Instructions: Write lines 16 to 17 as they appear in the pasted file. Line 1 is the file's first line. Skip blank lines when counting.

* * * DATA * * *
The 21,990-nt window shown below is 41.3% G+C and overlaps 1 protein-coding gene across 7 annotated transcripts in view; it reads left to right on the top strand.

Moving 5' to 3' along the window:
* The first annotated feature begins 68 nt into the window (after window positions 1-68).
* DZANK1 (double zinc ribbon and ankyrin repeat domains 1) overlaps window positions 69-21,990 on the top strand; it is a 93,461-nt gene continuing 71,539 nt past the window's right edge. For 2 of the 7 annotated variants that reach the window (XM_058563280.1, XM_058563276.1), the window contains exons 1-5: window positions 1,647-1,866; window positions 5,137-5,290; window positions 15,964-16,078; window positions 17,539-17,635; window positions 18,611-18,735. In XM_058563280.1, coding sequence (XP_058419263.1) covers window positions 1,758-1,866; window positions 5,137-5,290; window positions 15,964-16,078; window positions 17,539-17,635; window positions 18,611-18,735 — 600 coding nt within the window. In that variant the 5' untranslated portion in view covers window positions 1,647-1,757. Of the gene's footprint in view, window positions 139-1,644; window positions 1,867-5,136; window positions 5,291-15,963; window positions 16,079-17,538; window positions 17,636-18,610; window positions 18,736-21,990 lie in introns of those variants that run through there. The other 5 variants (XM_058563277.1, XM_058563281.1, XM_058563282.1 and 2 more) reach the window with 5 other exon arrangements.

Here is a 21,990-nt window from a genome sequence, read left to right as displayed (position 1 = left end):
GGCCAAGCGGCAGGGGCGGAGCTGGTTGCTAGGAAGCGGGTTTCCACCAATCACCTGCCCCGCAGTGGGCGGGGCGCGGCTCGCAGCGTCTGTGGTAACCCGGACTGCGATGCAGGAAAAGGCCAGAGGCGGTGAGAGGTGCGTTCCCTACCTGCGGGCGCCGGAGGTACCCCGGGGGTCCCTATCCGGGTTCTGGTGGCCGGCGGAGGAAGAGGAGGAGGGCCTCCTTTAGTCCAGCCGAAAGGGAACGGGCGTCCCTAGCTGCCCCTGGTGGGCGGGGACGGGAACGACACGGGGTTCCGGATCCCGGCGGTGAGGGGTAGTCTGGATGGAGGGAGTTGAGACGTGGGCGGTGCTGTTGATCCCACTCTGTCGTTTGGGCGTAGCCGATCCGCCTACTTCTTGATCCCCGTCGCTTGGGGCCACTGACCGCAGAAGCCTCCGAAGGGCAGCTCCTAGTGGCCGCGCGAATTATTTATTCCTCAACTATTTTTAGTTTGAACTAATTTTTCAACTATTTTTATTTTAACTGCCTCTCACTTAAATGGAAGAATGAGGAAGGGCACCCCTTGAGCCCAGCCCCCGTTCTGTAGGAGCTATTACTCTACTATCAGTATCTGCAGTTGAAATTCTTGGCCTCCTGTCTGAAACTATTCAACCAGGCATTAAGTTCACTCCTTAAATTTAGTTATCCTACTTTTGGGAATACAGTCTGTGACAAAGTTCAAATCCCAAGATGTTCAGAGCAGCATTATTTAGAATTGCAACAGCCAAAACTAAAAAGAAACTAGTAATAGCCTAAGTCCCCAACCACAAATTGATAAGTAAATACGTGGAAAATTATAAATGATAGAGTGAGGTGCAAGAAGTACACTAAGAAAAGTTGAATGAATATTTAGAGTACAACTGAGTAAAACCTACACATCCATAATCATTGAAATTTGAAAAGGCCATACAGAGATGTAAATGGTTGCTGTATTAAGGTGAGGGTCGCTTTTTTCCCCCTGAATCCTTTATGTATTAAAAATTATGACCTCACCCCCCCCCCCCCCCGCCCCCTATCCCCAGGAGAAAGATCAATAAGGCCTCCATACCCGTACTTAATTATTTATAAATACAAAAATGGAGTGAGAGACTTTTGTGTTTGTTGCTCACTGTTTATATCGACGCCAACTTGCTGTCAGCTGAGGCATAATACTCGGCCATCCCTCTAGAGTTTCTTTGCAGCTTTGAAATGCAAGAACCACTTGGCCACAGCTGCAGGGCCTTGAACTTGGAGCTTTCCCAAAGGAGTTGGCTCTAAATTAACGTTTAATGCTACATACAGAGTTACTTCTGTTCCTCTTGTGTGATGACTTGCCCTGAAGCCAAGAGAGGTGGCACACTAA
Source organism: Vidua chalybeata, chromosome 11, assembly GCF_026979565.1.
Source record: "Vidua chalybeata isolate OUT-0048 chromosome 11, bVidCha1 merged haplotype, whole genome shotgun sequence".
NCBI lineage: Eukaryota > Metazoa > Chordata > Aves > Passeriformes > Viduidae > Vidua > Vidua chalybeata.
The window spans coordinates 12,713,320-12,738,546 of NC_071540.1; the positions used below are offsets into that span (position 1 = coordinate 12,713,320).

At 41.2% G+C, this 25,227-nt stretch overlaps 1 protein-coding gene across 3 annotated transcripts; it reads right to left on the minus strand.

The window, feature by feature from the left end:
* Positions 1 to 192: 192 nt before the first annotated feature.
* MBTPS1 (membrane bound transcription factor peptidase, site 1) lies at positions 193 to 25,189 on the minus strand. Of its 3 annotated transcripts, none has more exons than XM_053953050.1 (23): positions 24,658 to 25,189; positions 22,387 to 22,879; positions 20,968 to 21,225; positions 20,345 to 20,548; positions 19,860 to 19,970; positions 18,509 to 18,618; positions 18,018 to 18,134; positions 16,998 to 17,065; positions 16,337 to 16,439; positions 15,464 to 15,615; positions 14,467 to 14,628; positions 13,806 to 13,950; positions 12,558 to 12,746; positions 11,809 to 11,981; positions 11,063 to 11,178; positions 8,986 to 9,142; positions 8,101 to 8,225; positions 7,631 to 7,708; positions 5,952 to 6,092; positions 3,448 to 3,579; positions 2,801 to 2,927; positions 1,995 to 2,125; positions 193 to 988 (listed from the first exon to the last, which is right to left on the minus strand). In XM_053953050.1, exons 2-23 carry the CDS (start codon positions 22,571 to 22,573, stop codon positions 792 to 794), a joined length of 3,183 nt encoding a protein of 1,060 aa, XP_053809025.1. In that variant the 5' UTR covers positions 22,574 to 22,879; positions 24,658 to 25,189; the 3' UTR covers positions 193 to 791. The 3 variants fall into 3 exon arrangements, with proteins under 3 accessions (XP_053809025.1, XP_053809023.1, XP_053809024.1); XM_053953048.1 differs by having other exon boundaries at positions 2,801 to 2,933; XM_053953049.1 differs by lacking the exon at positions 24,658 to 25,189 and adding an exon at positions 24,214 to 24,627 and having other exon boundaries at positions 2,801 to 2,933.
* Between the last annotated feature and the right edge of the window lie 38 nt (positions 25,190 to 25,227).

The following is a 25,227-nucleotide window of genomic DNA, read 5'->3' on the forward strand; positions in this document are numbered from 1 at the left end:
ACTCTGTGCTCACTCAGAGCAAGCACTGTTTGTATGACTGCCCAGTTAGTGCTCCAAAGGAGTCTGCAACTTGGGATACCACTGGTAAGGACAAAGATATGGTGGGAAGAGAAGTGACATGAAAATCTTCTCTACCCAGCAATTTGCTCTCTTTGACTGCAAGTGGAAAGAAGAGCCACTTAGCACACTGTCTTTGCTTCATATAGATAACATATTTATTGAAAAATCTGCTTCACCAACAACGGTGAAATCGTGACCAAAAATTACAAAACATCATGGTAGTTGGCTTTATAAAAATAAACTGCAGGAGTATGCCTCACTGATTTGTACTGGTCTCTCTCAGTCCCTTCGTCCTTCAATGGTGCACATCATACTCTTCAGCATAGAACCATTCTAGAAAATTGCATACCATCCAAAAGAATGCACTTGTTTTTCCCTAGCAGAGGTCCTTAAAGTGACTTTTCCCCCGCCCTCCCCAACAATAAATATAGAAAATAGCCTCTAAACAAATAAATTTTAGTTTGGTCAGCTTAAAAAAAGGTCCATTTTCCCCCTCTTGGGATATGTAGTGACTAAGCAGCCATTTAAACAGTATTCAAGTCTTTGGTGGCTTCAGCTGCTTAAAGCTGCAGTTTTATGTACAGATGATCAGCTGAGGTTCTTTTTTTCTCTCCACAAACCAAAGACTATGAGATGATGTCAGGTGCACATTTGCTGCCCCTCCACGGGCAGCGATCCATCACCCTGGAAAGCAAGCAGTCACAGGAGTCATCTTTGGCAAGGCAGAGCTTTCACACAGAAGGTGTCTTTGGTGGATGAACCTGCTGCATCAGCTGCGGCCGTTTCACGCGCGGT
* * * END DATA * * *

The following is a 25,227-nucleotide window of genomic DNA, read 5'->3' on the forward strand; positions in this document are numbered from 1 at the left end:
ACTCTGTGCTCACTCAGAGCAAGCACTGTTTGTATGACTGCCCAGTTAGTGCTCCAAAGGAGTCTGCAACTTGGGATACCACTGGTAAGGACAAAGATATGGTGGGAAGAGAAGTGACATGAAAATCTTCTCTACCCAGCAATTTGCTCTCTTTGACTGCAAGTGGAAAGAAGAGCCACTTAGCACACTGTCTTTGCTTCATATAGATAACATATTTATTGAAAAATCTGCTTCACCAACAACGGTGAAATCGTGACCAAAAATTACAAAACATCATGGTAGTTGGCTTTATAAAAATAAACTGCAGGAGTATGCCTCACTGATTTGTACTGGTCTCTCTCAGTCCCTTCGTCCTTCAATGGTGCACATCATACTCTTCAGCATAGAACCATTCTAGAAAATTGCATACCATCCAAAAGAATGCACTTGTTTTTCCCTAGCAGAGGTCCTTAAAGTGACTTTTCCCCCGCCCTCCCCAACAATAAATATAGAAAATAGCCTCTAAACAAATAAATTTTAGTTTGGTCAGCTTAAAAAAAGGTCCATTTTCCCCCTCTTGGGATATGTAGTGACTAAGCAGCCATTTAAACAGTATTCAAGTCTTTGGTGGCTTCAGCTGCTTAAAGCTGCAGTTTTATGTACAGATGATCAGCTGAGGTTCTTTTTTTCTCTCCACAAACCAAAGACTATGAGATGATGTCAGGTGCACATTTGCTGCCCCTCCACGGGCAGCGATCCATCACCCTGGAAAGCAAGCAGTCACAGGAGTCATCTTTGGCAAGGCAGAGCTTTCACACAGAAGGTGTCTTTGGTGGATGAACCTGCTGCATCAGCTGCGGCCGTTTCACGCGCGGT